Participating groups include the Susan G. Komen Foundation, The Souper Bowl, Emde Sports, Belles & Baskets, Gals Get Going, the YWCA, Jazzercise, Fitness Center, Rossignol, Superfeet and Moving Comfort, Petzl, Columbia, Black Diamond, Asics and ZipFizz and Girl Scouts.
The REI climbing wall will be open for women to try out.
CAMPING — The Washington Department of Natural Resources and the town of Northport are co-hosting a volunteer work party on Saturday, (Oct. 15) 9 a.m. to 4 p.m., at Sheep Creek Campground near Northport.
Two years ago, the town of Northport took over managing the campground for DNR. This successful partnership has allowed the campground to remain open during tight economic times and provide recreation access for the public.
The day’s work activities will include installing and upgrading picnic tables, installing an ADA-accessible barbecue, cleaning the viewing deck, maintenance work on fire pits and the group shelter, painting signs and outhouses and disposing of brush.
Volunteers can earn vouchers toward a complimentary Discover Pass.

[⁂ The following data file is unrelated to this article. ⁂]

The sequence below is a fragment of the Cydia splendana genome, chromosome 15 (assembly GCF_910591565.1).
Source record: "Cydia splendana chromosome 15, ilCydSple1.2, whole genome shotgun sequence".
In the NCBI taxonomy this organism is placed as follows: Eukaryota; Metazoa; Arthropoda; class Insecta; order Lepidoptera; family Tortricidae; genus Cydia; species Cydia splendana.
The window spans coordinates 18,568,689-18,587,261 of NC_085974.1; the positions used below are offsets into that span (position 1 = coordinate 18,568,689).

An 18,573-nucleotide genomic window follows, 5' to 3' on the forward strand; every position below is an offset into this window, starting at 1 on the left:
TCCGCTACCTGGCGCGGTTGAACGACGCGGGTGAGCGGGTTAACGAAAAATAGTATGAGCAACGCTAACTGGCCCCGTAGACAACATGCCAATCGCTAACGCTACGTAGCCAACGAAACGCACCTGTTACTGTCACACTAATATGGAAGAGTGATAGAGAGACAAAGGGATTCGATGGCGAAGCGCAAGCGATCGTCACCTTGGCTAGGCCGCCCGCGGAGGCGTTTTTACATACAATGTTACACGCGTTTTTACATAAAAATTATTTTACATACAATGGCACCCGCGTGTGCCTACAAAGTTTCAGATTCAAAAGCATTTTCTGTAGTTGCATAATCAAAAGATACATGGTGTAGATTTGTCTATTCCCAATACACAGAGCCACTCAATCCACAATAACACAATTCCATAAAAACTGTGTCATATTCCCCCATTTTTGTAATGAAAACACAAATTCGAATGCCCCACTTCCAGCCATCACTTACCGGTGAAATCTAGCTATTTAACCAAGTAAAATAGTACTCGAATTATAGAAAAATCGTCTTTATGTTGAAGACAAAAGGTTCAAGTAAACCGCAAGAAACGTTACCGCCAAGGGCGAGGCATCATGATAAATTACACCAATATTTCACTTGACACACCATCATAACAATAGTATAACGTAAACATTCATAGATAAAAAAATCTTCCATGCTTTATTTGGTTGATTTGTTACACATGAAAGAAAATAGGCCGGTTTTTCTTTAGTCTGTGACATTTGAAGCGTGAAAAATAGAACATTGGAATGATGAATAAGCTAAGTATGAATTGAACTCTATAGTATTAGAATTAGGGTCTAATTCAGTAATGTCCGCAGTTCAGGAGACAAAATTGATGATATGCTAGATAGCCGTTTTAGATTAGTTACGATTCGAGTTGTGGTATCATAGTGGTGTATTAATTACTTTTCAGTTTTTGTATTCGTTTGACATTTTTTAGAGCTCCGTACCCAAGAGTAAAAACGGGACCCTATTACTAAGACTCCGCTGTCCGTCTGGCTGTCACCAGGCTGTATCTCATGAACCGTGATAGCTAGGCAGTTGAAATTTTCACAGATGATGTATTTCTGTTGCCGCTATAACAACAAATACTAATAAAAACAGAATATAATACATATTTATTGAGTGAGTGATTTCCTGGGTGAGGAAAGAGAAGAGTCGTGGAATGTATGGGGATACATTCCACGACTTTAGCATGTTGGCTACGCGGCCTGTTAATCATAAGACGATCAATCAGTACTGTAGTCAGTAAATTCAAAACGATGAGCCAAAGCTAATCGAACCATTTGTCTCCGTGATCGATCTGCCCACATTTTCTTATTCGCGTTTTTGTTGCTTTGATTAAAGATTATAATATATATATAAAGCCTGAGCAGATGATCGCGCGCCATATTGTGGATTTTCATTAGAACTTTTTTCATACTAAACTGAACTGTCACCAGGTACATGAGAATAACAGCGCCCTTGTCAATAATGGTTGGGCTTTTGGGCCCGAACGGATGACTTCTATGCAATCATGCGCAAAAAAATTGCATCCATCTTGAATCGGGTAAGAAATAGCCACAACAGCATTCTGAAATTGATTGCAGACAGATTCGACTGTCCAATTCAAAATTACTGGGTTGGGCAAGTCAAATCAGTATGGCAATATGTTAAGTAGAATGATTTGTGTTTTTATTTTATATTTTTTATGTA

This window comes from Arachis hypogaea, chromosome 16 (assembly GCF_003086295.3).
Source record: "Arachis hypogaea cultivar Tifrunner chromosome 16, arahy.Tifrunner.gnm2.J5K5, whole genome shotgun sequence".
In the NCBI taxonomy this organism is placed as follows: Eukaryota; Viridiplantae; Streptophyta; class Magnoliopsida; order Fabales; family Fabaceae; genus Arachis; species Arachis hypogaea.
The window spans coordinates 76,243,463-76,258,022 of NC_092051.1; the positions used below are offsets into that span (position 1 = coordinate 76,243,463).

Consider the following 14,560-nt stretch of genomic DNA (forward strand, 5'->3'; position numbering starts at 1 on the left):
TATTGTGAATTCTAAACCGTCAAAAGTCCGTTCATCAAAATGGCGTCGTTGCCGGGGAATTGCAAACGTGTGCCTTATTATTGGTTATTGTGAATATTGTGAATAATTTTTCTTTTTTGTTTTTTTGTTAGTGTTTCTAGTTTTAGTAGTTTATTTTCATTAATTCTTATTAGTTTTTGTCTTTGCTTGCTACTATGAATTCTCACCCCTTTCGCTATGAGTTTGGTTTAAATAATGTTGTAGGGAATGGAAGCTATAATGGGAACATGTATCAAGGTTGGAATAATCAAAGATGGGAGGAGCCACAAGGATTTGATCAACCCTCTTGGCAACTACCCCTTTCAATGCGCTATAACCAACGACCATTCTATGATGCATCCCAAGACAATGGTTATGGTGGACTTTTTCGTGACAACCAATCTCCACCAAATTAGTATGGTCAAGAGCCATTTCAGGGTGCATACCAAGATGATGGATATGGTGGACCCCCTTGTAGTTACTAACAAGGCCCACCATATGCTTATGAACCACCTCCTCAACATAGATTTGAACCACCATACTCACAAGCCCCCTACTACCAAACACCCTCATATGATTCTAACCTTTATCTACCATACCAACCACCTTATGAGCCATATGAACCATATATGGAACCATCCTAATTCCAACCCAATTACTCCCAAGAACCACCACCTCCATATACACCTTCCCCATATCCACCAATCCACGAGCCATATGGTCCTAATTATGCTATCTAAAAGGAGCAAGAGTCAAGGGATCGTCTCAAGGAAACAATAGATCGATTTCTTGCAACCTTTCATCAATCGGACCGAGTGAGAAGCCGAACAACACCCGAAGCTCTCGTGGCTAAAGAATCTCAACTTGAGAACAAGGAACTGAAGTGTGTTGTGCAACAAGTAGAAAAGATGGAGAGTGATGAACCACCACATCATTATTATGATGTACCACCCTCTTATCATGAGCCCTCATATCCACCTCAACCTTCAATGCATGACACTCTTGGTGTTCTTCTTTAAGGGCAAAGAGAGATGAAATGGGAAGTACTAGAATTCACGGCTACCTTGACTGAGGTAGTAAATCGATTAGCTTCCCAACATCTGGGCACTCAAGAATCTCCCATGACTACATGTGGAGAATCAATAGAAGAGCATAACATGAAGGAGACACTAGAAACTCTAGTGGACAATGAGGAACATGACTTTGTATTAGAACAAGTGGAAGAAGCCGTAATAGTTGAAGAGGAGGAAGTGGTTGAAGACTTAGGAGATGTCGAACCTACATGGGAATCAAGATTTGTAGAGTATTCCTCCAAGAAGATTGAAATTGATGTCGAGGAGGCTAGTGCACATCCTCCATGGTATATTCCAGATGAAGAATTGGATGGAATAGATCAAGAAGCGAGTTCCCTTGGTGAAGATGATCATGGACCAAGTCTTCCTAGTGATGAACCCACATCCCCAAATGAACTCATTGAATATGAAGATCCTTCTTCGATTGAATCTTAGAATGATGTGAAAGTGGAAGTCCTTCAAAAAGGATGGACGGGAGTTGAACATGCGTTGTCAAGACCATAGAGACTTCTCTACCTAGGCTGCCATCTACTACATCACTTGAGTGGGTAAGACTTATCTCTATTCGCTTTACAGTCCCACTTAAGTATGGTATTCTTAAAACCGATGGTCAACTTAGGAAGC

CONSERVATION — “Wild Night For Wilderness" – a community celebration of the great outdoors, is being organized into an evening of music, slides and updates on the Selkirk and Cabinet mountains starting at 7 p.m. on Friday, Sept. 30, at Evans Brother’s Coffee in Sandpoint.
The evening also includes a taste of local libations — featuring locally brewed beer by Laughing Dog and locally crafted wine by Pend d’Oreille Winery — plus free appetizers, door prizes and music by Baregrass, a popular local dance band.
Info: (208) 265-9565.
HIKING — A couple of seasoned hikers made three classic mistakes that left them out on the slopes of Mount Rainier for a cold night in the woods Tuesday.